Gravel—no foreign policy slogan, and an issues page that looks like it was laid out by an 8 year old. The open comments section is worth the price of admission.

Kucinich: no real foreign policy slogan either, although he does want to set up a Department of Peace to go along with the Pentagon.

Dodd: Beyond Iraq and Into an Era of Bold Engagement

That's it, folks. The way I see it, Hillary and Obama are leading the slogan primary. Can you top these?

The foreign policy problem caused by Campaign Finance
Posted by Jerry Mayer

Our campaign finance system is so corrupt, it's affecting our foreign policy. While other nations send their best and brightest diplomats to Washington, all too often we send back to their capitals wealthy and often uninformed political financiers. Yeah, this has been happening for a long time, most particularly since Nixon. And both parties are guilty. But lately, it's changed. In the past, the donor ambassadors were sent to relatively unimportant posts, where they could do little harm, except that they sent the message that we didn't think the country was all that important. Bush has taken this to a new level--he's sent several donor ambassadors to very important countries.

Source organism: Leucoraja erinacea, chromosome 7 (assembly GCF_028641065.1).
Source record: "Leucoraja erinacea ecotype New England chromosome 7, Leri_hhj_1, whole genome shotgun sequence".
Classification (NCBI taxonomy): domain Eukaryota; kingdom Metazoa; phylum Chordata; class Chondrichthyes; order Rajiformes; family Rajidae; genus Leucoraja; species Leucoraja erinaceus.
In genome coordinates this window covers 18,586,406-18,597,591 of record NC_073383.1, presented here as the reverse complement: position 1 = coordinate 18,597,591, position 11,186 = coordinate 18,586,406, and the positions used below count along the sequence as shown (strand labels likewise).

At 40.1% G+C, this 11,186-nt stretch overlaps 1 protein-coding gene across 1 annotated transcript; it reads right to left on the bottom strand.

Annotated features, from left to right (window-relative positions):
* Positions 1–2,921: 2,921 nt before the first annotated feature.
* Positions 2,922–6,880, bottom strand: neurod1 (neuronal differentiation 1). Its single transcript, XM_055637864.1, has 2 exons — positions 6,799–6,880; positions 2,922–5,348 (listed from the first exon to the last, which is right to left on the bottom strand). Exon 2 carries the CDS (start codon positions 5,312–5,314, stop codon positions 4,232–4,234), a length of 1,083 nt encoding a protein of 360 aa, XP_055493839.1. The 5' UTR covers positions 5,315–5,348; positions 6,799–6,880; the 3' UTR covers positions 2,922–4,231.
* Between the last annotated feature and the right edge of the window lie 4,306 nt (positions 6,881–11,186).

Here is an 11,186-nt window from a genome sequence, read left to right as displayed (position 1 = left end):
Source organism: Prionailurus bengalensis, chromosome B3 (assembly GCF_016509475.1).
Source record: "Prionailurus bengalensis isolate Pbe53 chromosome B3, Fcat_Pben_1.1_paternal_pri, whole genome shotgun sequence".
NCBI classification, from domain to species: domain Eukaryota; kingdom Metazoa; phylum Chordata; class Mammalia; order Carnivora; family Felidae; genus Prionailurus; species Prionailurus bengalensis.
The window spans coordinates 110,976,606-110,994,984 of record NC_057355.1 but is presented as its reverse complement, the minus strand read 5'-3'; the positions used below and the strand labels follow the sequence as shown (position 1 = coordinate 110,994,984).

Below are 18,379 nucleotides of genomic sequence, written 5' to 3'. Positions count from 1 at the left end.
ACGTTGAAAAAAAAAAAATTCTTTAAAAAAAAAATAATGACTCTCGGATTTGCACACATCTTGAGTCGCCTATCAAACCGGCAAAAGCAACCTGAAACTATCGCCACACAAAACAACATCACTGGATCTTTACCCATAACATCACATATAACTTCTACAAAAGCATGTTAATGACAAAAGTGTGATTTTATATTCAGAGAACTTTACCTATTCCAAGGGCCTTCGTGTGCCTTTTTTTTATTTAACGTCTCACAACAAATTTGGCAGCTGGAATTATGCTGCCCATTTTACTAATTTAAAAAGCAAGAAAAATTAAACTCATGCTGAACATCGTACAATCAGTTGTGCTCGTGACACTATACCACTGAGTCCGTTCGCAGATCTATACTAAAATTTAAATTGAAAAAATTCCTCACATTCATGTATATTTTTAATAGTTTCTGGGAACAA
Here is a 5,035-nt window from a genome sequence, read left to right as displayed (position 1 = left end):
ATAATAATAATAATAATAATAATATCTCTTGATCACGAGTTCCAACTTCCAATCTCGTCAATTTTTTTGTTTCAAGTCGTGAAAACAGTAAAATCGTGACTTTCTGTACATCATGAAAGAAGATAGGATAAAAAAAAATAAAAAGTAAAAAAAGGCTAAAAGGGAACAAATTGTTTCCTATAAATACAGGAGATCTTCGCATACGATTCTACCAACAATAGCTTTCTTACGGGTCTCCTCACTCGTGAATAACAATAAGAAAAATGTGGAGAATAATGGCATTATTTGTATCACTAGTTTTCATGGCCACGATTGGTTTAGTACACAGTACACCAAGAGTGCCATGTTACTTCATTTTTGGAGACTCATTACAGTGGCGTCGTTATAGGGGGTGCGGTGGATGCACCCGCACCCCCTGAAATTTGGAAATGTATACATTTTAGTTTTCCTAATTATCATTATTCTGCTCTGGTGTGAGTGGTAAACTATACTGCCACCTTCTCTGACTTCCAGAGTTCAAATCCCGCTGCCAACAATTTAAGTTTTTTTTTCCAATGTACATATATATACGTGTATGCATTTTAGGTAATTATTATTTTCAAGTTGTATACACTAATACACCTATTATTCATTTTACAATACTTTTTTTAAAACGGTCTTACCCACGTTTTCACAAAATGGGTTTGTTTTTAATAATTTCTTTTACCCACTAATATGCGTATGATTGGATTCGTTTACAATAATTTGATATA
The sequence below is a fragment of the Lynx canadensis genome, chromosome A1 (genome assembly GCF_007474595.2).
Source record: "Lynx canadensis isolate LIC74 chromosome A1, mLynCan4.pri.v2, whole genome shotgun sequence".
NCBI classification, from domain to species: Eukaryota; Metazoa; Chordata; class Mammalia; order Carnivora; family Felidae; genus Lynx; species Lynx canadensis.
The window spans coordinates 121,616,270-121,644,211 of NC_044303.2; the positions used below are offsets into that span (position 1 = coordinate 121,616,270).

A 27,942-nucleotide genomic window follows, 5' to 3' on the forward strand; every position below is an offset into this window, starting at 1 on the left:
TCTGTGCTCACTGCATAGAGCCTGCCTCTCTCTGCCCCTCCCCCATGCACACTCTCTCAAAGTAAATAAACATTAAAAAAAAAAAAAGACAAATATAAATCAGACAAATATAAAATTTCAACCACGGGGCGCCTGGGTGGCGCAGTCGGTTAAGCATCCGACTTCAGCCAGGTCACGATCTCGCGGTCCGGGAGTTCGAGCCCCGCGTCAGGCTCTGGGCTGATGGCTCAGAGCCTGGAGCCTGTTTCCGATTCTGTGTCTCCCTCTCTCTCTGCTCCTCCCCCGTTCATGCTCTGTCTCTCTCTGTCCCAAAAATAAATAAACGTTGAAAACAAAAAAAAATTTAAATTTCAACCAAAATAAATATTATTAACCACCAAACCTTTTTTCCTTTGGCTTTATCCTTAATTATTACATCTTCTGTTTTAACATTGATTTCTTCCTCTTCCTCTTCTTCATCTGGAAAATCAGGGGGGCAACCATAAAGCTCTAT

In the last six months, I've had the privilege of traveling on business to Japan, Mexico, Netherlands, Belgium, Germany and other parts of Western Europe. And while I don't want to name names because of friends in the State Department, one ambassador in particular was universally regarded as a lightweight. In fact, more than one journalist interpreted his appointment by Bush as a calibrated insult to the host country. One non-State Department official who has interacted with every US ambassador in that country for 25 years told a horrifying story. Our ambassador was scheduled to give a speech in a major city. A reception was planned, and the intellectual and corporate elite were all invited. The ambassador was supposed to speak for a good 40 minutes to an hour, it was intended to be a major address. Instead, he came in and told anecdotes about his life and family for 15 minutes. My source said that it would have been better for our diplomacy if the ambassador had never shown up.

I'm not complaining about the appointment of former politicians--that can often be a better choice than a career diplomat. And also, the status of ambassadors and their range of authority has been greatly lessened by technology (plug for my friend Dave Nickles book on what the telegraph did to diplomacy). But can we at least limit sending big donors to countries that are vacation resorts, and not vital parts of the world order or hemispheric security?

More Petraeus
Posted by Ilan Goldenberg